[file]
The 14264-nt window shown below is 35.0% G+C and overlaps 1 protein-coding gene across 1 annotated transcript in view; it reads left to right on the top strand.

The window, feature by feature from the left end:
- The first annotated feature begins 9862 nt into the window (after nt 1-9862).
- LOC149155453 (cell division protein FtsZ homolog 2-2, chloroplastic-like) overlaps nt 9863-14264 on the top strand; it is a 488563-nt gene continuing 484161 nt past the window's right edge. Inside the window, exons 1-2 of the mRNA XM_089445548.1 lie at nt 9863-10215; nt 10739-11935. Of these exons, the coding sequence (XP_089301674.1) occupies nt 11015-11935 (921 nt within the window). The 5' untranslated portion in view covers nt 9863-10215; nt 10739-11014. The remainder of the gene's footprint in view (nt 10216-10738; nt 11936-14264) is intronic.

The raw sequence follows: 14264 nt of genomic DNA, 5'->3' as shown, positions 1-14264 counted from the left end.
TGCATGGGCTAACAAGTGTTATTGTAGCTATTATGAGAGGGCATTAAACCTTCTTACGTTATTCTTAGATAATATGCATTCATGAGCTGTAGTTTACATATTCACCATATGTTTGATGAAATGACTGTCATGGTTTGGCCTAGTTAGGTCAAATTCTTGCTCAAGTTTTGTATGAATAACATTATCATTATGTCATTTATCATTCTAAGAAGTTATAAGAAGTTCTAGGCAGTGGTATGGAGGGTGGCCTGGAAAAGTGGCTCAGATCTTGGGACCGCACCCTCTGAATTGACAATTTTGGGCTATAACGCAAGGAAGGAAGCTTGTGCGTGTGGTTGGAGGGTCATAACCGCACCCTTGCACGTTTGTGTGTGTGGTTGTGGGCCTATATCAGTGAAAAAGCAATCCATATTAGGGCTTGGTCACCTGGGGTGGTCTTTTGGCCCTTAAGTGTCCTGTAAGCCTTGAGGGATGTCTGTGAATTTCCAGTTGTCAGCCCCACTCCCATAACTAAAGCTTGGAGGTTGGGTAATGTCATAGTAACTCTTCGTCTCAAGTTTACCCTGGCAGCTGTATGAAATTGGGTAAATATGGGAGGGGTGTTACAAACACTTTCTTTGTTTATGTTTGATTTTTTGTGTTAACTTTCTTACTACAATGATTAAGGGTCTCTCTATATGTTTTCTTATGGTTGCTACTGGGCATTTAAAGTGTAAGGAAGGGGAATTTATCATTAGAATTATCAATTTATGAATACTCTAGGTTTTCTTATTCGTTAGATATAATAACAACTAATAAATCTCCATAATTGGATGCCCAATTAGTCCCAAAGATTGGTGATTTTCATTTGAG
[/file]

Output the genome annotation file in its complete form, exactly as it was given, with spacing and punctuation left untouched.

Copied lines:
The 14264-nt window shown below is 35.0% G+C and overlaps 1 protein-coding gene across 1 annotated transcript in view; it reads left to right on the top strand.

The window, feature by feature from the left end:
- The first annotated feature begins 9862 nt into the window (after nt 1-9862).
- LOC149155453 (cell division protein FtsZ homolog 2-2, chloroplastic-like) overlaps nt 9863-14264 on the top strand; it is a 488563-nt gene continuing 484161 nt past the window's right edge. Inside the window, exons 1-2 of the mRNA XM_089445548.1 lie at nt 9863-10215; nt 10739-11935. Of these exons, the coding sequence (XP_089301674.1) occupies nt 11015-11935 (921 nt within the window). The 5' untranslated portion in view covers nt 9863-10215; nt 10739-11014. The remainder of the gene's footprint in view (nt 10216-10738; nt 11936-14264) is intronic.

The raw sequence follows: 14264 nt of genomic DNA, 5'->3' as shown, positions 1-14264 counted from the left end.
TGCATGGGCTAACAAGTGTTATTGTAGCTATTATGAGAGGGCATTAAACCTTCTTACGTTATTCTTAGATAATATGCATTCATGAGCTGTAGTTTACATATTCACCATATGTTTGATGAAATGACTGTCATGGTTTGGCCTAGTTAGGTCAAATTCTTGCTCAAGTTTTGTATGAATAACATTATCATTATGTCATTTATCATTCTAAGAAGTTATAAGAAGTTCTAGGCAGTGGTATGGAGGGTGGCCTGGAAAAGTGGCTCAGATCTTGGGACCGCACCCTCTGAATTGACAATTTTGGGCTATAACGCAAGGAAGGAAGCTTGTGCGTGTGGTTGGAGGGTCATAACCGCACCCTTGCACGTTTGTGTGTGTGGTTGTGGGCCTATATCAGTGAAAAAGCAATCCATATTAGGGCTTGGTCACCTGGGGTGGTCTTTTGGCCCTTAAGTGTCCTGTAAGCCTTGAGGGATGTCTGTGAATTTCCAGTTGTCAGCCCCACTCCCATAACTAAAGCTTGGAGGTTGGGTAATGTCATAGTAACTCTTCGTCTCAAGTTTACCCTGGCAGCTGTATGAAATTGGGTAAATATGGGAGGGGTGTTACAAACACTTTCTTTGTTTATGTTTGATTTTTTGTGTTAACTTTCTTACTACAATGATTAAGGGTCTCTCTATATGTTTTCTTATGGTTGCTACTGGGCATTTAAAGTGTAAGGAAGGGGAATTTATCATTAGAATTATCAATTTATGAATACTCTAGGTTTTCTTATTCGTTAGATATAATAACAACTAATAAATCTCCATAATTGGATGCCCAATTAGTCCCAAAGATTGGTGATTTTCATTTGAG